Posted December 12, 2012
Last week, I attended the 2013 Startup Forecast. Hosted by the CEC, this was a great opportunity to connect with the Chicago entrepreneurial community, hear from local luminaries, and do a little predictive analytics on what the next 12 months has to offer aspiring business builders. As I described in last week's post, I took notes, reflected on what I heard, and distilled my learnings down to the perspectives I need to apply and the actions I'm going to take. Now it's time to tell others what takeaways I will be using while continuing to build my company. So here are the top five takeaways that will help guide our efforts, and hopefully, our success.
Perspective: Every business is now a service business.
offered this perspective
during his humorous and fast-paced talk about the trends he's noticed amongst tech startups. He offered several others (the fast will eat the slow, the social graph is giving way to the interest graph, there's a website that will tell you when to pee in the middle of a movie, etc.). But this one stood out. For the last two decades, startups have been trying to come up with a product that will solve a problem and make the founders rich. And some have. However, the most successful products are part of a larger service. Google gives us a search product, but makes its money on the adwords service; Apple gives us iThings and MacStuff, but profits most on its App Store, iTunes, and telecom services. Amazon, Ebay, Craigslist, Facebook, and many more survive and thrive based on their service ratings (or the "service" ratings of their users). And companies like Groupon and Zynga struggle based on mostly anecdotal evidence of poor service, even as their products get consumed like crazy. So what's a startup to do? I'm going to do the following...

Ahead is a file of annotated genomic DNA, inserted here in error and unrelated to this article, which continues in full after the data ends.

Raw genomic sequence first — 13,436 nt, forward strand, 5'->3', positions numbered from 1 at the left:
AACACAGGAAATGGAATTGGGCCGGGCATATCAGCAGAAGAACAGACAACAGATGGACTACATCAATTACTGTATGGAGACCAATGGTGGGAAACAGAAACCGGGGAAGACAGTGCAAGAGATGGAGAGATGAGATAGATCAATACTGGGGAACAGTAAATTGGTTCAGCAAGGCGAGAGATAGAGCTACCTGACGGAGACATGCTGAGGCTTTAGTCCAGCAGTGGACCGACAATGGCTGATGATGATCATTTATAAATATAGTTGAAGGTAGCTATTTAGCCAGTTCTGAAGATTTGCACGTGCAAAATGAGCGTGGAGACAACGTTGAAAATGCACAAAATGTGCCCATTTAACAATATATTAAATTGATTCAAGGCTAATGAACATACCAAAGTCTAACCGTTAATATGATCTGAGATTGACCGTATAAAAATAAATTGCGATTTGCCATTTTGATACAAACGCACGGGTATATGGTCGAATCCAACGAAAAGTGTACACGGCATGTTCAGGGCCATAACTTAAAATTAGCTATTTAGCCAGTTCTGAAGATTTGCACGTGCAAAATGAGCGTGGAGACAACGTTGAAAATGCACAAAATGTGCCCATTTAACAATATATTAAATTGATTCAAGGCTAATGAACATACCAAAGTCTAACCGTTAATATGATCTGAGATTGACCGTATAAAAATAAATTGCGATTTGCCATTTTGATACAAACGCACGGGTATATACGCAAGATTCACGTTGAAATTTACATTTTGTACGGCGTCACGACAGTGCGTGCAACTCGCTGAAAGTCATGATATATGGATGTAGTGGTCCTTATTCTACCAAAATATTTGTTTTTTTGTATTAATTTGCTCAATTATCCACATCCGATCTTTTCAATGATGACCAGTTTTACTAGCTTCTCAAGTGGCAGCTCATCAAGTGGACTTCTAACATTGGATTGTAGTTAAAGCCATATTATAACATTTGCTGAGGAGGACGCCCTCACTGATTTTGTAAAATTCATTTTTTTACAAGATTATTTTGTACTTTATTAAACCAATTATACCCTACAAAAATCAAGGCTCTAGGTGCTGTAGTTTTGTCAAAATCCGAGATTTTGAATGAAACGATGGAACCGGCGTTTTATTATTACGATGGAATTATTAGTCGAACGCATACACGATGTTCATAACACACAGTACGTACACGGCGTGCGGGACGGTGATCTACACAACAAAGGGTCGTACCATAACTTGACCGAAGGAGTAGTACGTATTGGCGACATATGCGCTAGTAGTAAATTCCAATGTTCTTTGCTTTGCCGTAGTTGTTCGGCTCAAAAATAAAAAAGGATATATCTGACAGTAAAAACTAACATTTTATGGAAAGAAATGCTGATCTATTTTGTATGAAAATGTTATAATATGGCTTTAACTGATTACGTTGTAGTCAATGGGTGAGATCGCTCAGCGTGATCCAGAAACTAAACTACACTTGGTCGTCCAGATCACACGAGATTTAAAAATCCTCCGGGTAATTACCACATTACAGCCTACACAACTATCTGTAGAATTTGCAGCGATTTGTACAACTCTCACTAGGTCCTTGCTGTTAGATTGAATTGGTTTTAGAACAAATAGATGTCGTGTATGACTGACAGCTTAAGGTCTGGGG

Action: Start with a service solution to a problem and make the product promote the service rather than the other way around.
Perspective: Real change requires an alchemy of skills.
A shout out to my colleague Neal Sales-Griffin
, Co-Founder of Starter League
, who made everyone powerfully aware of this perspective. He told a great story about how he realized his business skills alone were quickly becoming "irrelevant" and that he needed to augment them with a strong technical education. Building a company around silos of skills, where teams are divided by departments, doesn't help startups one bit. In fact, the very reason I like working with education-inspired companies like The Starter League
and Mobile Makers Academy
is because they embrace this concept of skill-based cross-pollination. So I'm going to take a page out of Neal's book and the network science I learned in school.
Action: Create teams with a diversity of skills (marketing, sales, design, development, etc.), rather than departments where these skills remain isolated.
Perspective: Bureaucracy destroys value, but a virtuous relationship with legacy businesses will add significant value to all involved.
This was perhaps the most surprising perspective I heard at the event. Delivered powerfully and eloquently by Glenn Tilton